Herriman looks for solutions as sixth youth suicide reported

HERRIMAN – The community of Herriman is dealing with a crisis. A high school student took his own life – the sixth youth suicide reported since last summer.

State and local health leaders say they’re looking into several other youth suicides in that southwest corner of Salt Lake County.

Crisis counselors were on hand Thursday to comfort Herriman High students who are grieving the loss of a fellow classmate who died by suicide. The tight-knit community is hurting too.

“We`ve all been affected emotionally by the loss of these five kids already. This just hits home again,” said Kyndel Marcroft, a licensed clinical social worker and parent of two Herriman High school students.

Marcroft holds support groups for parents – many whose children took their own lives.

“We're banging our heads - why? Why does this keep happening? Sometimes it catches,” Marcroft said.

Marcroft says we need to stop the stigma on mental illness by making it OK for people to talk about it and let them know where there is help available. Schools must also have mental health resources available for students of all ages.

“Before we even reach high school, are we teaching resilience? Are we teaching kids leadership? Are we teaching kids connection from an early age?” Marcroft asked.

Ryan Cherry, a student at Herriman High, says the school has been devastated by all the tragedies.

“I think it's a little slump that kids go through; it's hard to get out of, it's really hard," he said.

He says he felt like an outsider at school, and that’s why he is starting up a chapter of the Golden Gate club – to give students a place to have friends and to make friends.

“That's the main purpose of this club: to save a kid's life," Cherry said. "To help one another. Just to smile at some kids.”

Administrators and students aren’t the only ones looking for solutions.

“We're trying to start a conversation," said Teddy Hodges.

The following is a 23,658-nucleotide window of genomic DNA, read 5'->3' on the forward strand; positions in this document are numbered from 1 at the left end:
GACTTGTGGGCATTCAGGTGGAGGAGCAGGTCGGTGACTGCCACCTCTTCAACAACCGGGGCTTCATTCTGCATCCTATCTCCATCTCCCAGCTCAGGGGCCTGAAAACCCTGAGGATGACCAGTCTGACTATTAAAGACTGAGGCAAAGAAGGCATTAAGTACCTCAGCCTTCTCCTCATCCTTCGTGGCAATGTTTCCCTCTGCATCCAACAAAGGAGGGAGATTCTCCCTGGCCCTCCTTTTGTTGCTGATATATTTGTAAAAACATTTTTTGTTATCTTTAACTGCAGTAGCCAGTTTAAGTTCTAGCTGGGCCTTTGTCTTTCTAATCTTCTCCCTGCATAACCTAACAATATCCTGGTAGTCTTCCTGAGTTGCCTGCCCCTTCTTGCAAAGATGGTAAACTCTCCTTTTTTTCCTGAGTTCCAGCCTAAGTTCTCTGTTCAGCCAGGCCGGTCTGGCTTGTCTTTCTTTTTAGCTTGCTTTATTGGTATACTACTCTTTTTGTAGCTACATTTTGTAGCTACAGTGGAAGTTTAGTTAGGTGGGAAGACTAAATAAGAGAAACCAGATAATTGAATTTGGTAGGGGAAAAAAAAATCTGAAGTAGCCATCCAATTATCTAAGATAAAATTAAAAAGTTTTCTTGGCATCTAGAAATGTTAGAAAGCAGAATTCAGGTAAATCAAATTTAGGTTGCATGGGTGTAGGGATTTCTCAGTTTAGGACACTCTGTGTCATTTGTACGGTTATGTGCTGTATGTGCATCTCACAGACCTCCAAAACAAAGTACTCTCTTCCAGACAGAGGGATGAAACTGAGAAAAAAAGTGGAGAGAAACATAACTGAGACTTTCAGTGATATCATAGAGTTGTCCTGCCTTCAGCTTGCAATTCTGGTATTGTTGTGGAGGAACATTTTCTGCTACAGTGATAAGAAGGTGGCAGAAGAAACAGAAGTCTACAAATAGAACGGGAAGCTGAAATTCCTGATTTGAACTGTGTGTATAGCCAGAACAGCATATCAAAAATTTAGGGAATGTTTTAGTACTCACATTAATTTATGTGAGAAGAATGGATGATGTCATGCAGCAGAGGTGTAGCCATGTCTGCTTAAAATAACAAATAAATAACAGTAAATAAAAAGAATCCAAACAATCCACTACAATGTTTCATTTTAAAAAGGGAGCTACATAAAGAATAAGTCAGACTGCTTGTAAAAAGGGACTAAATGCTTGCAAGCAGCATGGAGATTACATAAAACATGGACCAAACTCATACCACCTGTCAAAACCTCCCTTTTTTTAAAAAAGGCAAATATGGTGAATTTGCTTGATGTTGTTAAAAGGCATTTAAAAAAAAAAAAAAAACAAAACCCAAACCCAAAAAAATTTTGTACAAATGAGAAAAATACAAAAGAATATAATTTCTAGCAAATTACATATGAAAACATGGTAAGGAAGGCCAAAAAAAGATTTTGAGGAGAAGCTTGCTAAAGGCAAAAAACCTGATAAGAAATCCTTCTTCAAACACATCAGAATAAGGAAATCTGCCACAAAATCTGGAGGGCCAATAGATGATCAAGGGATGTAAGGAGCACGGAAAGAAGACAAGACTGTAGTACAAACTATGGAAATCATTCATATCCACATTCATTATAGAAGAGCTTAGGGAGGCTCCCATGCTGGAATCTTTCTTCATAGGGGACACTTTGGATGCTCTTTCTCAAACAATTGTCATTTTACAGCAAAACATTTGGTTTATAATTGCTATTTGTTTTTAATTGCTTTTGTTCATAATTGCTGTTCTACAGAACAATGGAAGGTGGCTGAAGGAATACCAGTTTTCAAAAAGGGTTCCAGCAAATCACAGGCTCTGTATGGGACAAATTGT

Hodges is part of the Herriman Community Awareness group. They’re holding a public meeting on May 17 at City Hall at 6 p.m. to address risk factors and suicide prevention strategies. 

“There is going to be a next one if this community doesn't step up," Hodges said. "It's a parent issue, and we need to make sure the parents are involved and have the information and resources.”

The Utah Department of Health has reported in 2017 there were 42 youth aged 10-17 who died from suicide in Utah. Here is a list of resources and warning signs:

  • Provide a list of warning signs. Warning signs may include:
    • Talking about or making plans for suicide. Many people who are suicidal talk about ending their lives either directly or indirectly. They may say it outright or they might joke about it. They may say they have no reason to live, that they feel trapped, feel overwhelmed, are in unbearable pain, feel hopelessness or worthless, or even say they are a burden to others. Take these comments seriously.
    • Displaying overwhelming emotional pain or distress which may also manifest as physical complaints such as aches, fatigue, migraines, etc.
    • Searching online about suicide and suicide methods.
    • Showing worrisome behaviors or marked changes in behavior, such as:
      • Withdrawal from friends, family, or activities they normally enjoy
      • Changes in sleep or eating habits
      • Increased depression, apathy, rage, irritability, impulsivity, humiliation, or anxiety---moods you would expect of someone who feels overwhelmed and desperate
      • Increased use of alcohol or drugs
      • Dramatic mood changes
      • Loss of interest in schoolwork or having a hard time concentrating
      • Giving prized possessions away